Dozens of animal rights activists were calling for an outright ban on the sale of commercially bred kittens and puppies at city hall on Monday.
In a marathon community and protective services committee that attracted almost 40 delegates to the microphone, councillors heard an earful from pet store owners, humane society advocates and average dog owners on a controversial pet shop bylaw amendment.
At the end of the debate, which was emotionally charged at times, animal rights activists did not win the immediate ban they were calling for.
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Instead, committee members approved Coun. Mark Taylor’s motion on a five-year sunset clause that would force pet store owners to stop selling commercially bred cats and dogs within that time frame. Mr. Taylor does not sit on the community and protective services, so Coun. Mathieu Fleury introduced the motion on his behalf.
Only three Ottawa pet shops sell commercially bred animals. The other 13 licensed shops house cats and dogs from animal shelters, humane societies or rescue centres. City staff initially recommended that those three stores be grandfathered in to the amended pet store bylaw, on the condition that their animal sources are subjected to annual inspections from Ontario and Quebec authorities.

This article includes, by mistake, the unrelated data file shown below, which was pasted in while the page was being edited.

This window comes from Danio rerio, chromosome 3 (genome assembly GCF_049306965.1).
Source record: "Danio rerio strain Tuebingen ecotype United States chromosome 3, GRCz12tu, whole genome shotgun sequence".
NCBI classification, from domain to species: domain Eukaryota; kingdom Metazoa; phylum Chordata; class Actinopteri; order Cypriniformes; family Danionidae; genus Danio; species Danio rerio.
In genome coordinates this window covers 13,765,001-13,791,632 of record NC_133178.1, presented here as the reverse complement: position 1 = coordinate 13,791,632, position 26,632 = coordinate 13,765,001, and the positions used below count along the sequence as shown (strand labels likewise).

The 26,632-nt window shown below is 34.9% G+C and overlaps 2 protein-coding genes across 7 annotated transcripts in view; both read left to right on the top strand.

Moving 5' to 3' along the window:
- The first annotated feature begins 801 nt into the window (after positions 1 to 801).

Wearing “support the ban” tags, dozens of people showed up to protest the city hall bylaw amendment. The committee room was packed, with an overflow in the hallway outside.
Eileen Woodside, founder of the Puppymill Awareness Working Solutions (PAWS), said Mr. Taylor’s proposal still falls short.
“Five years is a long time for animals to suffer in a position of unethical, irresponsible breeding practices,” she said. “Typically, pets in pet stores are a result of supply and demand, so dogs are bred every heat cycle. That’s twice a year, which means the mother dogs never get a break.”
Coun. Jeff Leiper, who does not sit on the committee, tried to get councillors on side with a stricter ban – one that would force the three pet stores to adjust within six months and the other that includes a ban on the sale of rabbits. They both failed.
Valerie Bietlot, who’s on the city’s legal team, said an outright ban on the sale of commercially bred animals in these pet stores could be seen as “irrational or in bad faith.” There is scant evidence to prove that pet stores sell animals bred in mills or other questionable sources, she said.
Karen Greenberg, co-owner of Little Critters pet store at the Billings Bridge Shopping Centre, said it is “hurtful, wrong-headed and insulting” to accuse all pet stores of selling puppies and kittens from mills.
“This notion is based on hearsay and misguided opinions put forward by a small vocal animal activist group who we feel are engaged in a campaign of harassment against legitimate, law-abiding businesses that are a part of the solution, not the problem,” she said.
Ms. Greenberg said her store relies on the sale of commercially bred animals, which she said are sourced from ethical breeders.
Coun. Catherine McKenney, who also does not sit on the committee, said an immediate ban “would signal to the public that we are serious about the welfare of the animals.”
Mr. Leiper, Mr. Taylor and Ms. McKenney will get a vote on the pet store bylaw amendment when it goes before council as a whole.
Meanwhile, Ms. Woodside said her group would work on trying to convince councillors to shorten the sunset clause to two years.
This article originally appeared on metronews.ca on March 21.